Surrounded by now vibrating walls of amber, fandango, and lime, Max realized he had made a mistake.
His voice trembled, quaking uncontrollably, as the haze at the edge of his vision grew.
“W-W-Why do they call it, R-R-Rabbit’s Hole?”
The smiling salesman across from him tweaked his face sinisterly.
“Because you go off to Wonderland…land…landland…land…landland…landlandlandlandland-“
The record of reality skipped, and Max’s head bobbed to the mistake. All the colors of the room folded into each other, turning from a coherent vision to a Pollock masterpiece.
The colors picked themselves out. They twisted off the canvas, creating a matrix, a branching web of colors reaching ever far forward and ever further back.
With the speed of a train, tugging ever forward, the colors came faster, and faster. The quicker they came, the more the distance coalesced into coherency. A city, vibrant with etched lines of neon. The gate read: “Wonderland welcomes YOU.”
Max’s body materialized at the gate, forming from particles to whole, as though he was ash turning back to a whole.
He took a step forward, as the ringing of chimes playing Bach’s 2nd Movement from Orchestral Suite No. 3 bended through the air.
Off to Wonderland follows a small set of characters through their journey in and out of Wonderland, a place brought on by taking a hallucinogenic drug called Rabbit’s Hole. It’s inspired by Gaspar Noe’s Enter the Void, the game Silent Hill made by Konami, and the song Sin City by Malik Yusef.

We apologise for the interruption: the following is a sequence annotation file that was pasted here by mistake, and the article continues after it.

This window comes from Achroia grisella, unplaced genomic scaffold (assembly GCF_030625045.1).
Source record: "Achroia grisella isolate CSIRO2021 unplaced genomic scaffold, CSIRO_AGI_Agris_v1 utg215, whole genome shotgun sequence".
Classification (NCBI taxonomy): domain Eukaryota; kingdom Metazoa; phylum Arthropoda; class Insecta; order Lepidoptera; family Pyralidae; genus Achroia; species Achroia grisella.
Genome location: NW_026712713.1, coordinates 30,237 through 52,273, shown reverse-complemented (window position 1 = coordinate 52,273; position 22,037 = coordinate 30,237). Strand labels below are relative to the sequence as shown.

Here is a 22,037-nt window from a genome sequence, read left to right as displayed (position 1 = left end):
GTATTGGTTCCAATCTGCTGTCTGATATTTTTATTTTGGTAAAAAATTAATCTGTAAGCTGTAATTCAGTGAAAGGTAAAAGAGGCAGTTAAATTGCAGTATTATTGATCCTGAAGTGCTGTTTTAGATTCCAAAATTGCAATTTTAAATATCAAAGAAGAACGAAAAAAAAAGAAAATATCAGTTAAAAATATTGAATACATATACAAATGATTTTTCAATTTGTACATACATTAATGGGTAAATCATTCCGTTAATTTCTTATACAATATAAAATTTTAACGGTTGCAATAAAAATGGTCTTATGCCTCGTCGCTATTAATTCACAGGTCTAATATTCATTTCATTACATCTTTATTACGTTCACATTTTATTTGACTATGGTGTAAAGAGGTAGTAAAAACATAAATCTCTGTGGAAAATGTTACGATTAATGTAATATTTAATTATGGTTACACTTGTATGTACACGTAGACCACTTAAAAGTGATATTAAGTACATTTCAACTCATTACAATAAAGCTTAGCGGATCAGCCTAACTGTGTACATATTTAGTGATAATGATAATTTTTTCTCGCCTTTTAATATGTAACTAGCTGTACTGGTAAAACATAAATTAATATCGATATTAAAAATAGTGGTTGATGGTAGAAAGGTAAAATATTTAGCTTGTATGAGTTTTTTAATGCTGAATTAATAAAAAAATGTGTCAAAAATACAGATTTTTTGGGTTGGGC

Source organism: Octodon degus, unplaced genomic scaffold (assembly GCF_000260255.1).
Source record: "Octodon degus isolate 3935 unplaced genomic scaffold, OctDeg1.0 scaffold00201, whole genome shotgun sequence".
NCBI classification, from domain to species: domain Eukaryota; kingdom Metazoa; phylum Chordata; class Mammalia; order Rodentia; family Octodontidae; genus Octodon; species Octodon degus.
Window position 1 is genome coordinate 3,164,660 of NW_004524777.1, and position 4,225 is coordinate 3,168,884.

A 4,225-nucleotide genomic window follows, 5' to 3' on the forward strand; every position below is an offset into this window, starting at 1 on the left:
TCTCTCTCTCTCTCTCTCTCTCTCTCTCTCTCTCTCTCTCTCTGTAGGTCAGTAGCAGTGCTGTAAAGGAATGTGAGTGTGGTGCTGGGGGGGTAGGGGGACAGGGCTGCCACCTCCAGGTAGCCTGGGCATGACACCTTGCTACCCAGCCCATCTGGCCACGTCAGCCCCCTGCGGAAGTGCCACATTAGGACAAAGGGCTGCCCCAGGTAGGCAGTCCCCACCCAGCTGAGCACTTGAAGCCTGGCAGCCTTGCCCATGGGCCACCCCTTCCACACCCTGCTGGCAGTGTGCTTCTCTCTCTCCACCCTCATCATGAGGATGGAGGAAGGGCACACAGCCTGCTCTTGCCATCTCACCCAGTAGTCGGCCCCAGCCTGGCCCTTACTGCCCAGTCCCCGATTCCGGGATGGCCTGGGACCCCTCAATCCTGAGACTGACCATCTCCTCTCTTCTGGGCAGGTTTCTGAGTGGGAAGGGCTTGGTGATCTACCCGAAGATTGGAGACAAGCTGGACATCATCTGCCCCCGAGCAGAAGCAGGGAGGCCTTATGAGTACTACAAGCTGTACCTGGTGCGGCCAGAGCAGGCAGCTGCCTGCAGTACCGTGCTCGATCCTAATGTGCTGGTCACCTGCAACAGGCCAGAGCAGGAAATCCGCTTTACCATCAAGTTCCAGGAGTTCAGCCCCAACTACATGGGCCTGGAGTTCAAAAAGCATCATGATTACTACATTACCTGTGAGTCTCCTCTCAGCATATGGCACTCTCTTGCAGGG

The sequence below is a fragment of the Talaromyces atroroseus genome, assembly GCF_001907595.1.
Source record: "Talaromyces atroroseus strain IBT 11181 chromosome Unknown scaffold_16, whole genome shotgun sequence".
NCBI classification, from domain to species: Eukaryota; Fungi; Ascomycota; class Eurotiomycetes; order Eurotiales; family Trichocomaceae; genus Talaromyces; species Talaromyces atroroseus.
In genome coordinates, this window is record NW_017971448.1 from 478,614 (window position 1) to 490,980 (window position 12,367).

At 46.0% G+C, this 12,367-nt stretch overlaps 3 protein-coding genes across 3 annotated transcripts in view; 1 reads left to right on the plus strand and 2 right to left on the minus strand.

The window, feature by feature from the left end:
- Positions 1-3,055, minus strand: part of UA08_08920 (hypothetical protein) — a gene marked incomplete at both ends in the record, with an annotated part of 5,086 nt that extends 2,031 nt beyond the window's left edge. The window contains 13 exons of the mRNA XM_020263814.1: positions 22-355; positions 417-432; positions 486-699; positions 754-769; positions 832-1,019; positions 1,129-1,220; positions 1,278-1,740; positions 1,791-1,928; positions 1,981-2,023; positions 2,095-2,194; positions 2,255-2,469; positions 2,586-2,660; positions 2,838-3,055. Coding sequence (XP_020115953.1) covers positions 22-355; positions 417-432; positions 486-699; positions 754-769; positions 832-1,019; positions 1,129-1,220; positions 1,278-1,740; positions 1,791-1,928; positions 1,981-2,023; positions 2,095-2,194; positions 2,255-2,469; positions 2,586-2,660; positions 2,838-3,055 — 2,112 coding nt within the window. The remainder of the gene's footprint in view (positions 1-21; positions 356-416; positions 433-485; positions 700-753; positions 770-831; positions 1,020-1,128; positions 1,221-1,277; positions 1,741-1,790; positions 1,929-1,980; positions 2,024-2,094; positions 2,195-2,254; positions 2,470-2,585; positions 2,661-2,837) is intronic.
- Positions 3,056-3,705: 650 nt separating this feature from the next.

Off to Wonderland is part mystery, since I won’t be explaining how things work metaphysically (at least not upfront at the beginning of the story). That’s up to the characters to figure out.
Wonderland is not only fundamentally mysterious but also rich in myths. Some say sex there is otherworldly, that even more incredible drugs line everyone’s pockets, that money is no object, and that you can even meet dead loved ones from the past. But the truth can only be found out by going there.
For submitting, I like sample scenes more than descriptions, but a description won’t hurt your chances if it’s good enough. Please make up your own cards if you wish; I’ve made some sample ones to spark your mind.
Thanks for reading and submitting if you do.
Hosted and narrated by:
Christopher Fidalgo (Fandangalo)
Scenes played: 1
License: Community License